On the fiscal narrative, the government has shifted the focus from the budget balance alone, to broader considerations of fiscal sustainability.
The poor structural position of the budget is now up in lights. The National Disability Insurance Scheme and interest payments on debt - but also defence, health, and aged care - have been highlighted in the leadup to the budget, and get plenty of coverage in the budget itself.
But with 40 per cent of revenue coming from individuals’ income tax, the vulnerabilities are there as well. While not easy by any means, the expenditure side of the budget is probably less complicated territory for future budget measures.
The foundations for a more formal budget framework around wellbeing have been established. Fiscal policy has always been about distributional issues as much as getting the overall balance in the macroeconomy right. A wellbeing framework is really putting more formal structures around what was already there.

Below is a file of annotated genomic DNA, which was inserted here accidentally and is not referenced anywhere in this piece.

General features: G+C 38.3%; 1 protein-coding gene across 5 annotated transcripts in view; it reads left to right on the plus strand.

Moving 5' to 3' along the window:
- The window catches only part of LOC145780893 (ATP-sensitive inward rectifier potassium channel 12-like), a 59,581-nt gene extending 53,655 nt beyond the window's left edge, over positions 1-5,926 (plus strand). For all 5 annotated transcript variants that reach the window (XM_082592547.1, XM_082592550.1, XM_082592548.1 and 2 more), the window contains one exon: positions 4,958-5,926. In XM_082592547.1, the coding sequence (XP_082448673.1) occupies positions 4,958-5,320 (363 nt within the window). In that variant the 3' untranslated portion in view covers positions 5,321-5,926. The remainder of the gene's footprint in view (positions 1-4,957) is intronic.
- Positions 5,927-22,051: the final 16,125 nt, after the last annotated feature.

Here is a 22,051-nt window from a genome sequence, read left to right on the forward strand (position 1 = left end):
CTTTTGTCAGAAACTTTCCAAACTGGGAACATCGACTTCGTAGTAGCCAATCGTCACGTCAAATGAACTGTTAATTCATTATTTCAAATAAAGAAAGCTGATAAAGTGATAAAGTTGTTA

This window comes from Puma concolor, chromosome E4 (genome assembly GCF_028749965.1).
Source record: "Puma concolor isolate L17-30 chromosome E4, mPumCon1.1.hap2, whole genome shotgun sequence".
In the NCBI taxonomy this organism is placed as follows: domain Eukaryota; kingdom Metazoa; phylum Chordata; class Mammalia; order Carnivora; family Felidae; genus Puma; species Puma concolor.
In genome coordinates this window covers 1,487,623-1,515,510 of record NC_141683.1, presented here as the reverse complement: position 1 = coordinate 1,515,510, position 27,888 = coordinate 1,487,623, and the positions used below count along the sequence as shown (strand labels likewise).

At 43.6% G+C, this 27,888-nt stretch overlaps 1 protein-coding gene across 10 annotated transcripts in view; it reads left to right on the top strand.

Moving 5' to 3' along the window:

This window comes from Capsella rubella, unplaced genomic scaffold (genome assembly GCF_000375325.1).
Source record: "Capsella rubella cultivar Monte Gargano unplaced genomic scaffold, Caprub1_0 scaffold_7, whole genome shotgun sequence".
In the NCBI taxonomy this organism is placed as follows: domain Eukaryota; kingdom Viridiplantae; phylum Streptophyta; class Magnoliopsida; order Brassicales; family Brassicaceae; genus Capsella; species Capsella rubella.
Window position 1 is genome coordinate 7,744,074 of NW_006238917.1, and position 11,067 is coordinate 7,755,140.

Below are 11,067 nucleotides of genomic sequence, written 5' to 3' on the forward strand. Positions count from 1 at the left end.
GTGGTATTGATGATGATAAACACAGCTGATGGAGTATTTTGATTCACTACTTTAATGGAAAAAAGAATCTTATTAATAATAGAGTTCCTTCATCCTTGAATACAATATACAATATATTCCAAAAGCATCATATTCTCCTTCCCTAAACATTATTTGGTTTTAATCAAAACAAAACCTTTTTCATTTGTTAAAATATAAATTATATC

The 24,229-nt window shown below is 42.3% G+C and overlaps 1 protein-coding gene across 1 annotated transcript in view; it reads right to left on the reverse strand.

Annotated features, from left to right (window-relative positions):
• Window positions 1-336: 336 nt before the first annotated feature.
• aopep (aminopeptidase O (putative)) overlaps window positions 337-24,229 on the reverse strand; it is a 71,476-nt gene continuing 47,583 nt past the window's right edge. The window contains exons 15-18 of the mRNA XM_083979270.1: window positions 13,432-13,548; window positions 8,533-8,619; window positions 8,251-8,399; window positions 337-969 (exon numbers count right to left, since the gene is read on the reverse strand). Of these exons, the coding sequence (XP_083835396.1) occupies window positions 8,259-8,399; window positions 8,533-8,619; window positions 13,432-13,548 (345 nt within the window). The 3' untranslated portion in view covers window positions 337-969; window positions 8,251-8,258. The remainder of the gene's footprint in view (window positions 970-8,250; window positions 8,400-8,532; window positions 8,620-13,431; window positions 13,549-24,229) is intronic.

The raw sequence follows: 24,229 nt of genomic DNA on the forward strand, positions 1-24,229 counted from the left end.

But with governments in general struggling to step away from the enhanced role in the economy they took through the pandemic - and issues such as climate and housing affordability very challenging for parts of the economy and society - it’s hard to argue against having a more formal structure to assess the budget’s contribution against broader wellbeing metrics.
This budget resets quite a lot, and that will become more apparent over time.
Richard Yetsenga is Chief Economist at ANZ